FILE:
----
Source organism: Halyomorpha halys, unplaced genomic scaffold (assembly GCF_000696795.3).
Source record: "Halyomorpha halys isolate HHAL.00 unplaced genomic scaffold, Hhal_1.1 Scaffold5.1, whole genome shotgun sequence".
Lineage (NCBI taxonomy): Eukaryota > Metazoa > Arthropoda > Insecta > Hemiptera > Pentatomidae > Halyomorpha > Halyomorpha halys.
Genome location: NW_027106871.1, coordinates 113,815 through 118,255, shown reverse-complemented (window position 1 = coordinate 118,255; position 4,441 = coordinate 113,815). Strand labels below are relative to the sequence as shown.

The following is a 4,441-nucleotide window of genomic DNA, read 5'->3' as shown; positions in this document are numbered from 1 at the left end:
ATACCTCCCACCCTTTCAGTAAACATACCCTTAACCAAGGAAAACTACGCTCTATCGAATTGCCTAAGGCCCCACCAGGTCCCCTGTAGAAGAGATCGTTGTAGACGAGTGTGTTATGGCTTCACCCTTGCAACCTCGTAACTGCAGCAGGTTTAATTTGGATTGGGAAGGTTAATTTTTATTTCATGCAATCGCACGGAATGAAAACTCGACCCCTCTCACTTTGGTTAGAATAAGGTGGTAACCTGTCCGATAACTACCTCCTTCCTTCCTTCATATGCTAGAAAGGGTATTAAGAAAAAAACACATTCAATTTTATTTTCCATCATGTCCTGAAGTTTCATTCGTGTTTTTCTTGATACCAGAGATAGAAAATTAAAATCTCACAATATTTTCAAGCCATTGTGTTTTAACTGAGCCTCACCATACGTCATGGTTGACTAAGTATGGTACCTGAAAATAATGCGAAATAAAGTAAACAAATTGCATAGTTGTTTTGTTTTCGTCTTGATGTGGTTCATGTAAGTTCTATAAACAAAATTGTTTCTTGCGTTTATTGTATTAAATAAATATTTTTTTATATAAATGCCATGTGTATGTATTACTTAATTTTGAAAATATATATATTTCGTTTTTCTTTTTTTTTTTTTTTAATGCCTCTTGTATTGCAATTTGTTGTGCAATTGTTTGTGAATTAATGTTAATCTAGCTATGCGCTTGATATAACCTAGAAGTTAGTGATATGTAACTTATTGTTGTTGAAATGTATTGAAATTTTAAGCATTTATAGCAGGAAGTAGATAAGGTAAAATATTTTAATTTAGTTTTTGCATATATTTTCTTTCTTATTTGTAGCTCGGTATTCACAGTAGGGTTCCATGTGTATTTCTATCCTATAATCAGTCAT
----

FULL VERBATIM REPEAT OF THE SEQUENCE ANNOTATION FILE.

Source organism: Halyomorpha halys, unplaced genomic scaffold (assembly GCF_000696795.3).
Source record: "Halyomorpha halys isolate HHAL.00 unplaced genomic scaffold, Hhal_1.1 Scaffold5.1, whole genome shotgun sequence".
Lineage (NCBI taxonomy): Eukaryota > Metazoa > Arthropoda > Insecta > Hemiptera > Pentatomidae > Halyomorpha > Halyomorpha halys.
Genome location: NW_027106871.1, coordinates 113,815 through 118,255, shown reverse-complemented (window position 1 = coordinate 118,255; position 4,441 = coordinate 113,815). Strand labels below are relative to the sequence as shown.

The following is a 4,441-nucleotide window of genomic DNA, read 5'->3' as shown; positions in this document are numbered from 1 at the left end:
ATACCTCCCACCCTTTCAGTAAACATACCCTTAACCAAGGAAAACTACGCTCTATCGAATTGCCTAAGGCCCCACCAGGTCCCCTGTAGAAGAGATCGTTGTAGACGAGTGTGTTATGGCTTCACCCTTGCAACCTCGTAACTGCAGCAGGTTTAATTTGGATTGGGAAGGTTAATTTTTATTTCATGCAATCGCACGGAATGAAAACTCGACCCCTCTCACTTTGGTTAGAATAAGGTGGTAACCTGTCCGATAACTACCTCCTTCCTTCCTTCATATGCTAGAAAGGGTATTAAGAAAAAAACACATTCAATTTTATTTTCCATCATGTCCTGAAGTTTCATTCGTGTTTTTCTTGATACCAGAGATAGAAAATTAAAATCTCACAATATTTTCAAGCCATTGTGTTTTAACTGAGCCTCACCATACGTCATGGTTGACTAAGTATGGTACCTGAAAATAATGCGAAATAAAGTAAACAAATTGCATAGTTGTTTTGTTTTCGTCTTGATGTGGTTCATGTAAGTTCTATAAACAAAATTGTTTCTTGCGTTTATTGTATTAAATAAATATTTTTTTATATAAATGCCATGTGTATGTATTACTTAATTTTGAAAATATATATATTTCGTTTTTCTTTTTTTTTTTTTTTAATGCCTCTTGTATTGCAATTTGTTGTGCAATTGTTTGTGAATTAATGTTAATCTAGCTATGCGCTTGATATAACCTAGAAGTTAGTGATATGTAACTTATTGTTGTTGAAATGTATTGAAATTTTAAGCATTTATAGCAGGAAGTAGATAAGGTAAAATATTTTAATTTAGTTTTTGCATATATTTTCTTTCTTATTTGTAGCTCGGTATTCACAGTAGGGTTCCATGTGTATTTCTATCCTATAATCAGTCAT